IN AUGUST 1974, President Gerald R. Ford signed a bill establishing the community development block grant (CDBG) program, which consolidated a number of separate urban categorical grant programs and distributed the funds by formula. Block grants were part of the New Federalism advocated by President Richard M. Nixon as a way of giving state and local officials more discretion in the use of intergovernmental aid. Although this form of decentralization received wide support, its consequences were difficult to foresee. With support from the Department of Housing and Urban Development, a study group drawn from the Brookings Governmental Studies staff set up a network of field associates in sixty-one communities across the nation to assess the CDBG program. Brookings research extended through the sixth year ( 1980) of the program and resulted in four reports.
Decentralization has been emphasized again in President Ronald Reagan's proposals to convert additional kinds of federal aid into block grants. The CDBG experience reviewed in this book describes the problems faced by communities shifting from the rather rigid categorical grant system to more flexible block grants. Five case studies prepared by field associates constitute the core of the book. In the chapters preceding and following the case studies, Paul R. Dommel explains the background of the block grant program, summarizes its effects on local decisionmaking in community development, explains the political factors that make decentralization "a moving target," and speculates about the program's future. He combines the findings of the case studies with those of the Brookings field research project to show that although decentralized decisionmaking did indeed foster local diversity, many communities faced procedural and substantive difficulties in implementing the CDBG program.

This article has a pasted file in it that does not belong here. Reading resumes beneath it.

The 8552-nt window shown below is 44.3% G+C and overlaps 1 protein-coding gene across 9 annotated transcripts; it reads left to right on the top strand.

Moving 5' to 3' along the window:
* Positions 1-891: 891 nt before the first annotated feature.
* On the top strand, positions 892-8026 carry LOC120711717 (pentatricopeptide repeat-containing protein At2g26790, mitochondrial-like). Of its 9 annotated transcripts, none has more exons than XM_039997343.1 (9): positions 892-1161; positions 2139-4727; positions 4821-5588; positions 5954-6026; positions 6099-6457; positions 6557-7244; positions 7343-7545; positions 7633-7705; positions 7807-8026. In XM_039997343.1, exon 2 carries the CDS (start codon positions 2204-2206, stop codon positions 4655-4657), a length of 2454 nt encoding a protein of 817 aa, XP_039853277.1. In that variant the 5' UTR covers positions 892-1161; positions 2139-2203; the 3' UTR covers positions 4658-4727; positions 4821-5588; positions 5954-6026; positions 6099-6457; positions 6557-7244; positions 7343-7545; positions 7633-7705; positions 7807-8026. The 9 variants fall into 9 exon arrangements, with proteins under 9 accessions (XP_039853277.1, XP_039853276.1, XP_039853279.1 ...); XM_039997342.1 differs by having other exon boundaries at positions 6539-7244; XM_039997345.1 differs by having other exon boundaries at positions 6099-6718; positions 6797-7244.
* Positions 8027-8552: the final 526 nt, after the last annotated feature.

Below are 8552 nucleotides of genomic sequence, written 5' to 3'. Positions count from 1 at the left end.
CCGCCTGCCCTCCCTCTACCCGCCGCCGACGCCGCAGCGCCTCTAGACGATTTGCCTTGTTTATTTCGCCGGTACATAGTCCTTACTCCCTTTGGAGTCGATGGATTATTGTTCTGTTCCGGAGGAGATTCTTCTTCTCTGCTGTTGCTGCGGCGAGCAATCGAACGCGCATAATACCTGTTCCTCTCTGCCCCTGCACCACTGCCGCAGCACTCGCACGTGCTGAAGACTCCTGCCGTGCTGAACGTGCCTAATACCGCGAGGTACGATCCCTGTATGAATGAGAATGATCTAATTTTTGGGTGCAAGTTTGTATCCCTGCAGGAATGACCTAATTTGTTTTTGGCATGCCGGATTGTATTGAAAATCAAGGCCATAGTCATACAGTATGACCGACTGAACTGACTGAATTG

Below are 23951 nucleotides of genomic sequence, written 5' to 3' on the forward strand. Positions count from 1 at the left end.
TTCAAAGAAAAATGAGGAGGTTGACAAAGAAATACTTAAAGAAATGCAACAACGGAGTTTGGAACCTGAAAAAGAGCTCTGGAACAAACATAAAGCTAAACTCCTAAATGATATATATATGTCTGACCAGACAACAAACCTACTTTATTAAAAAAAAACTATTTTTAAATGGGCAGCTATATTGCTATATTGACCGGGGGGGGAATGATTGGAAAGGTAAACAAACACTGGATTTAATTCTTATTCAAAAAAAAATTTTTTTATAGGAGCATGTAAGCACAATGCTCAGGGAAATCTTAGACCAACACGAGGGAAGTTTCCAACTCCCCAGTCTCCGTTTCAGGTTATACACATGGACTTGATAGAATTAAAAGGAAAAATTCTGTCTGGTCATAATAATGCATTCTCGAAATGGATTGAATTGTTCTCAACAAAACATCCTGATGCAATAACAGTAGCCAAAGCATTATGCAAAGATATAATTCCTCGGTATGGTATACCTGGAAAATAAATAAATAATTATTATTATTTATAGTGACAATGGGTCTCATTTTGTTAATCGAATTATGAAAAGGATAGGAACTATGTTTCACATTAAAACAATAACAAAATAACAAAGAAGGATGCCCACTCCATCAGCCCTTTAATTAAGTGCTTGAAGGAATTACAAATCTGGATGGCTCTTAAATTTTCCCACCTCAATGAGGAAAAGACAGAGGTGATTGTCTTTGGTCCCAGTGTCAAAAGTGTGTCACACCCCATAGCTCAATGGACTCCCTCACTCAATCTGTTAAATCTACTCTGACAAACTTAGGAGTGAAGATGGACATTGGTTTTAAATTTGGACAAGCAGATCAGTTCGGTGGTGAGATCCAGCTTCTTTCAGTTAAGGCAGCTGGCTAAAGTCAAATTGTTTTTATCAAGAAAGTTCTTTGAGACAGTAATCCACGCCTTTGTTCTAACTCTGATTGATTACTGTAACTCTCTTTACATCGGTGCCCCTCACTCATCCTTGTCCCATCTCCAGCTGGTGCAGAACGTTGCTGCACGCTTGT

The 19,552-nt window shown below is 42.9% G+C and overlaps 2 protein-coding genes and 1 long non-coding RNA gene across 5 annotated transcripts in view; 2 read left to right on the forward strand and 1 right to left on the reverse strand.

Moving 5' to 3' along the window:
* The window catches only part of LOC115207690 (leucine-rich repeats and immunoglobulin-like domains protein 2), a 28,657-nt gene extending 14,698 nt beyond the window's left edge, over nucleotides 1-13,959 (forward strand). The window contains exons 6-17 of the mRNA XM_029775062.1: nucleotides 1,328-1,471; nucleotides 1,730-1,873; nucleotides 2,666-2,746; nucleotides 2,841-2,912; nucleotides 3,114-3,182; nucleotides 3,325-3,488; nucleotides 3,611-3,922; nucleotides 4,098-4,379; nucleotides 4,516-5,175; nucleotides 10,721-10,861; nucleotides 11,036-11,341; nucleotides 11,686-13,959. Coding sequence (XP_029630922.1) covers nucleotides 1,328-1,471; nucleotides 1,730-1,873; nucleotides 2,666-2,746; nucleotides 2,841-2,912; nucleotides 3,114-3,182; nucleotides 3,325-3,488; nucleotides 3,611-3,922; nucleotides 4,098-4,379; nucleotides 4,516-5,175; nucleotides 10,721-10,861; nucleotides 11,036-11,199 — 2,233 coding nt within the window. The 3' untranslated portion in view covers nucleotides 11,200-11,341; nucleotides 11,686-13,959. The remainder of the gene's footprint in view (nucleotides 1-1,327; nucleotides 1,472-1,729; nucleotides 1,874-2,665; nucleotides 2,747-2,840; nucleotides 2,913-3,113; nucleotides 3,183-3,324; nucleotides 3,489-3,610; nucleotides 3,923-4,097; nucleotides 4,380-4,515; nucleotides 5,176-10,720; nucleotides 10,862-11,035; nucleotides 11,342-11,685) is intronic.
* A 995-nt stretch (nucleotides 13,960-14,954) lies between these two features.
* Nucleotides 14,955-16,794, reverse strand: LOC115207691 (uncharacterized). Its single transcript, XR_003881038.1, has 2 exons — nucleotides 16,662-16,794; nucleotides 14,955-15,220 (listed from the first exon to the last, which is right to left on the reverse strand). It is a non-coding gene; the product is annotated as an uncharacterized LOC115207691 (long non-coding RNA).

Dommel, a senior fellow in the Brookings Governmental Studies program, joined the research team as the field associate for Worcester,